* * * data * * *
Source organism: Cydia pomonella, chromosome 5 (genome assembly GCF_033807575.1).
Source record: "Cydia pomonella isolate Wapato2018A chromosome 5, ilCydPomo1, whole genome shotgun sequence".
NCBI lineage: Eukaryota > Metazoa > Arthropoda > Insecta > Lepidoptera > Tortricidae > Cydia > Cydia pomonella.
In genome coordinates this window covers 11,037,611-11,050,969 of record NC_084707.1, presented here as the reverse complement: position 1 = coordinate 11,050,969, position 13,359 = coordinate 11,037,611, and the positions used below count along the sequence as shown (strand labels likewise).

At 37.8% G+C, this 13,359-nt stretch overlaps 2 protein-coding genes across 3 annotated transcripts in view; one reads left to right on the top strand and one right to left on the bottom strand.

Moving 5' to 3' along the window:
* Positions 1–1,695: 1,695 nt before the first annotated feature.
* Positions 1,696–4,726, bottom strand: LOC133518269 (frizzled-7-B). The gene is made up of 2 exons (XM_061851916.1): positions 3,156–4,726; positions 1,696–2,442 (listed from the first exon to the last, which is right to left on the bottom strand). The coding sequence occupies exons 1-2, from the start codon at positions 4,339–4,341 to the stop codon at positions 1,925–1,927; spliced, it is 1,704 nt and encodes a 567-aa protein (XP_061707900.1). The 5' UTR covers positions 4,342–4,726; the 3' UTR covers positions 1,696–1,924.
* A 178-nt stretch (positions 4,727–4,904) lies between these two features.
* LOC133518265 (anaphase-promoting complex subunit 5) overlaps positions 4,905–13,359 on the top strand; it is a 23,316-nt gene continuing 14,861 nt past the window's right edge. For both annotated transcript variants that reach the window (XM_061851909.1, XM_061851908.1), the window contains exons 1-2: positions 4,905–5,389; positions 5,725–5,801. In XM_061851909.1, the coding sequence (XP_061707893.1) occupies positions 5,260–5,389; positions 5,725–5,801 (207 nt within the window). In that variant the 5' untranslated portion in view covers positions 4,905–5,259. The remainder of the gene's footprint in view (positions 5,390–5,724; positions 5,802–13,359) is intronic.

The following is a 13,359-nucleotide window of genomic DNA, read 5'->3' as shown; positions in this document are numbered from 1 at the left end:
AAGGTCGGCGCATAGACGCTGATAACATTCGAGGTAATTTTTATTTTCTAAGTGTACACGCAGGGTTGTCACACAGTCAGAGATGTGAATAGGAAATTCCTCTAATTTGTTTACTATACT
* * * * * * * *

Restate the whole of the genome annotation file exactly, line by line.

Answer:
Source organism: Cydia pomonella, chromosome 5 (genome assembly GCF_033807575.1).
Source record: "Cydia pomonella isolate Wapato2018A chromosome 5, ilCydPomo1, whole genome shotgun sequence".
NCBI lineage: Eukaryota > Metazoa > Arthropoda > Insecta > Lepidoptera > Tortricidae > Cydia > Cydia pomonella.
In genome coordinates this window covers 11,037,611-11,050,969 of record NC_084707.1, presented here as the reverse complement: position 1 = coordinate 11,050,969, position 13,359 = coordinate 11,037,611, and the positions used below count along the sequence as shown (strand labels likewise).

At 37.8% G+C, this 13,359-nt stretch overlaps 2 protein-coding genes across 3 annotated transcripts in view; one reads left to right on the top strand and one right to left on the bottom strand.

Moving 5' to 3' along the window:
* Positions 1–1,695: 1,695 nt before the first annotated feature.
* Positions 1,696–4,726, bottom strand: LOC133518269 (frizzled-7-B). The gene is made up of 2 exons (XM_061851916.1): positions 3,156–4,726; positions 1,696–2,442 (listed from the first exon to the last, which is right to left on the bottom strand). The coding sequence occupies exons 1-2, from the start codon at positions 4,339–4,341 to the stop codon at positions 1,925–1,927; spliced, it is 1,704 nt and encodes a 567-aa protein (XP_061707900.1). The 5' UTR covers positions 4,342–4,726; the 3' UTR covers positions 1,696–1,924.
* A 178-nt stretch (positions 4,727–4,904) lies between these two features.
* LOC133518265 (anaphase-promoting complex subunit 5) overlaps positions 4,905–13,359 on the top strand; it is a 23,316-nt gene continuing 14,861 nt past the window's right edge. For both annotated transcript variants that reach the window (XM_061851909.1, XM_061851908.1), the window contains exons 1-2: positions 4,905–5,389; positions 5,725–5,801. In XM_061851909.1, the coding sequence (XP_061707893.1) occupies positions 5,260–5,389; positions 5,725–5,801 (207 nt within the window). In that variant the 5' untranslated portion in view covers positions 4,905–5,259. The remainder of the gene's footprint in view (positions 5,390–5,724; positions 5,802–13,359) is intronic.

The following is a 13,359-nucleotide window of genomic DNA, read 5'->3' as shown; positions in this document are numbered from 1 at the left end:
AAGGTCGGCGCATAGACGCTGATAACATTCGAGGTAATTTTTATTTTCTAAGTGTACACGCAGGGTTGTCACACAGTCAGAGATGTGAATAGGAAATTCCTCTAATTTGTTTACTATACT